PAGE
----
Right heart catheterisation detected PAH in 15/19 patients, and one patient had veno-occlusive pulmonary hypertension; PAPm was 30.5 mmHg and PVR 3.6 UW.

There was a good correlation between ACTpo and PVR (r = - 0615; p > 0.01) (Fig 1).

Figure 1
figure 1

Correlation between ACTpo and PVR (RHC).

Coronary angiography (carried out in the patients aged < 55 years) did not reveal any signs of significant coronary artery disease.


Pulmonary artery hypertension is the most frequent cause of death in scleroderma patients, and its early identification is the best means of improving survival.

By allowing a non-invasive evaluation of the right atrium ventricular gradient, post-systolic tricuspid annular movement (TAPSE) and the acceleration time of right outflow (ACTpo, an indirect marker of pulmonary vascular resistance), echocardiography reveals the presence of pulmonary hypertension even in patients in a less advanced functional class. The data obtained by means of invasive right heart catheterisation confirmed our echocardiographic findings, which overestimated three cases with tricuspid gradient values of > 3 m/sec [2426].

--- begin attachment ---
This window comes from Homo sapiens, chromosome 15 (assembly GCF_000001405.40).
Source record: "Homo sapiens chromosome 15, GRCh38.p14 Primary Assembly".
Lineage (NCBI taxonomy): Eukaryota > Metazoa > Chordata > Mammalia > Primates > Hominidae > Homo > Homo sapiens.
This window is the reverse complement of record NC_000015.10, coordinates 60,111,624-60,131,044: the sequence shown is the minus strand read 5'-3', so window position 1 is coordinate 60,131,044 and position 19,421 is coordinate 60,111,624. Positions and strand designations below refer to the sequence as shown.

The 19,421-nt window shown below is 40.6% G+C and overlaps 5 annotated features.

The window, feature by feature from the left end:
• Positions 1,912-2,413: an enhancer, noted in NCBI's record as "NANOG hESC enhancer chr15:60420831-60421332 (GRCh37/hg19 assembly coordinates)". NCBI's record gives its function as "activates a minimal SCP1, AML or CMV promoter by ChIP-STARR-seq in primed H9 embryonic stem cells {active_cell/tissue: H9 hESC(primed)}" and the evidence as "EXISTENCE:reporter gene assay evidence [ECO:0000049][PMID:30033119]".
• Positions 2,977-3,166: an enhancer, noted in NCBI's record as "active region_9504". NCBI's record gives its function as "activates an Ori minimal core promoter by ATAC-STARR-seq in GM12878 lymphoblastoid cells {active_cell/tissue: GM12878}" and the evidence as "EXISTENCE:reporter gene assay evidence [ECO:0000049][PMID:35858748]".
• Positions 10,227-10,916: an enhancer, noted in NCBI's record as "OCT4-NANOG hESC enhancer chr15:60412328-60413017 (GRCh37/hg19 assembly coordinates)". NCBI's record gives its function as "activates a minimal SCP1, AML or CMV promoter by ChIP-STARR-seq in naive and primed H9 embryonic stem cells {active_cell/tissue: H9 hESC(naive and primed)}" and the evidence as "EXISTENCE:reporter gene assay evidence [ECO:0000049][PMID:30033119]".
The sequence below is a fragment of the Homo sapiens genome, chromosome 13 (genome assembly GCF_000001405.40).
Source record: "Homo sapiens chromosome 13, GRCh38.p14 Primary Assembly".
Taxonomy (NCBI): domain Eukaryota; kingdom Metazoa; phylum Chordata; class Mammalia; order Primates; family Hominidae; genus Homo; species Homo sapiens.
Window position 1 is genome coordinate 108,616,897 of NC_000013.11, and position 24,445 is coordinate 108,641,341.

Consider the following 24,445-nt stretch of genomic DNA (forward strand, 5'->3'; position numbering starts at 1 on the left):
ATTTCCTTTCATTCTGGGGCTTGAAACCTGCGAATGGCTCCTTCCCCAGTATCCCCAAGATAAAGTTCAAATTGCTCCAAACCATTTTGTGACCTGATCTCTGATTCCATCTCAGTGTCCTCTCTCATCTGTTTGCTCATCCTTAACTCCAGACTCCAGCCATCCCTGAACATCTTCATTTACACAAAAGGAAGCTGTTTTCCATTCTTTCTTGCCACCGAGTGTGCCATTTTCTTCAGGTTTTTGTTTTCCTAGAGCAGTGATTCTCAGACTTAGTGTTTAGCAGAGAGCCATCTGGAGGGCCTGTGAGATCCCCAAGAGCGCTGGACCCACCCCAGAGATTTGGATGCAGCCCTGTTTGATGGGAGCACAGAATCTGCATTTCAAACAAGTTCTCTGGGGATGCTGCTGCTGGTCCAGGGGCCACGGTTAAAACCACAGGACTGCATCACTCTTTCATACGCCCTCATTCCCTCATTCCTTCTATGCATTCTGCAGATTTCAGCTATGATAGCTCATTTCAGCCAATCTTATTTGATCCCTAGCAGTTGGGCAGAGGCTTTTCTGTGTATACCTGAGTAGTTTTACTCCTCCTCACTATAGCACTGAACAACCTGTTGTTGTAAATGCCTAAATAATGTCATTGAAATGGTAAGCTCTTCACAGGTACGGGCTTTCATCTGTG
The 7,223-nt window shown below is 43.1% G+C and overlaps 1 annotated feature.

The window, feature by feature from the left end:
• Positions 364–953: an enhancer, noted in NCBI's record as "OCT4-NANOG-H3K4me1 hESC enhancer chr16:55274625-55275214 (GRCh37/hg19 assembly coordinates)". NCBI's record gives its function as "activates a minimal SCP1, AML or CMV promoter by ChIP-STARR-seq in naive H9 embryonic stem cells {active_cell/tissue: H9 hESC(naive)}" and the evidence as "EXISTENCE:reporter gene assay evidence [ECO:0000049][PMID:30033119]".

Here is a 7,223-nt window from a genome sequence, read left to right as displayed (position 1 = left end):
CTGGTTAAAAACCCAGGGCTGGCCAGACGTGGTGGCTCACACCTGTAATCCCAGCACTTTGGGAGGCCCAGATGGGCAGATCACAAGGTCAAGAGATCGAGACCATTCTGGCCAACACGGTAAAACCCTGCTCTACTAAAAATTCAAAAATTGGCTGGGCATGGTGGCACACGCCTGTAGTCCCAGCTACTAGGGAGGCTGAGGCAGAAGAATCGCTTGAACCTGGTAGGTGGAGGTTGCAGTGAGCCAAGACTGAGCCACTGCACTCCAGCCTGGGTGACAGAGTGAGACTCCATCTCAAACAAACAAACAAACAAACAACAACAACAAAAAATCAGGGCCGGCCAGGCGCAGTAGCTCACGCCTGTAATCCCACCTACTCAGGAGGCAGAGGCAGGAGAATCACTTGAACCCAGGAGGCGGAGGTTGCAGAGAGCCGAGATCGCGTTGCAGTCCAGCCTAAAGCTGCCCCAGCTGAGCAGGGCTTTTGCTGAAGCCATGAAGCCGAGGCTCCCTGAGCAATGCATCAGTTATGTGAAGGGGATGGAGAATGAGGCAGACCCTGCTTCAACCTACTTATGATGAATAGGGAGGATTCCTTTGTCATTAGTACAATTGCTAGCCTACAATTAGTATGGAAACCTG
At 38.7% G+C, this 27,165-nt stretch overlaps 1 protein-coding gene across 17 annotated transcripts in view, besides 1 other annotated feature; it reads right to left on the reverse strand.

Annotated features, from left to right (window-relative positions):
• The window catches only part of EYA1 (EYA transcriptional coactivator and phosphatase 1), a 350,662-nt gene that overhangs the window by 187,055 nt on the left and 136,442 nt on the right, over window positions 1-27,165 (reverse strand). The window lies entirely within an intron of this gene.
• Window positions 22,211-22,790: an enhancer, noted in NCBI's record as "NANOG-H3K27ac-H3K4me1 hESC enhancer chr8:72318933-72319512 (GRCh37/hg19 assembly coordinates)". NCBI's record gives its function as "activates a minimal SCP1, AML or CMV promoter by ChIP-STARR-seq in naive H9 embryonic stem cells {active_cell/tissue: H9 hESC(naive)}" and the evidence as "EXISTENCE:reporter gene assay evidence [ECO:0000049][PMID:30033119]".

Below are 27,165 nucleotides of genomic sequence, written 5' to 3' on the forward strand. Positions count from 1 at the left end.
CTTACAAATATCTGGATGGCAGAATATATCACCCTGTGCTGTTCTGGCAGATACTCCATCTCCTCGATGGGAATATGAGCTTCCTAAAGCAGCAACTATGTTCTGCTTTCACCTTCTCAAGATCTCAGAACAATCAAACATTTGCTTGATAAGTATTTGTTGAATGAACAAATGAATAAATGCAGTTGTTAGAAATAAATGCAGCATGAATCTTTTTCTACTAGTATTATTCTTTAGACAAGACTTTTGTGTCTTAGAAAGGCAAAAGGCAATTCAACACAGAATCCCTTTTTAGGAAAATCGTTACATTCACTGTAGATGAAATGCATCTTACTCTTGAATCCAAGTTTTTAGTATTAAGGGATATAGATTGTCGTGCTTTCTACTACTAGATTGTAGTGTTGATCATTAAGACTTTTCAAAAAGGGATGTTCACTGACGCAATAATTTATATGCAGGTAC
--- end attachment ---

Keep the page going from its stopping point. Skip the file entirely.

Echocardiographic measurements of the tricuspid gradient are accurate but may lead to overestimated pulmonary pressures or, less frequently, underestimates due to an incorrectly aligned regurgitated jet. Valchiery et al. found a good correlation between invasive and non-invasive (echocardiographic) measurements of PAPs (r = 0.57, p > 0.001), but other authors have found discrepancies in 35% of cases[27]. The discrepancies are possibly due to factors such as inexperience with the technique, an incorrectly aligned regurgitated jet (which can be better defined using contrast medium), or incorrect right atria pressure, which can be better evaluated using the diameter and the collapse of the inferior vena cava during a breath in.

According to the 2009 guidelines[12], PAH should not be diagnosed by means of echocardiography alone. However, as it detected pulmonary vasculopathy early on the basis of the ACTpo, TAPSE and PAPs findings, we believe that the echocardiographic estimate of PVR should become a part of a standard examination. Three-dimensional echocardiography or cardiac magnetic resonance may be useful in evaluating right ventricular function, but neither were used in this study.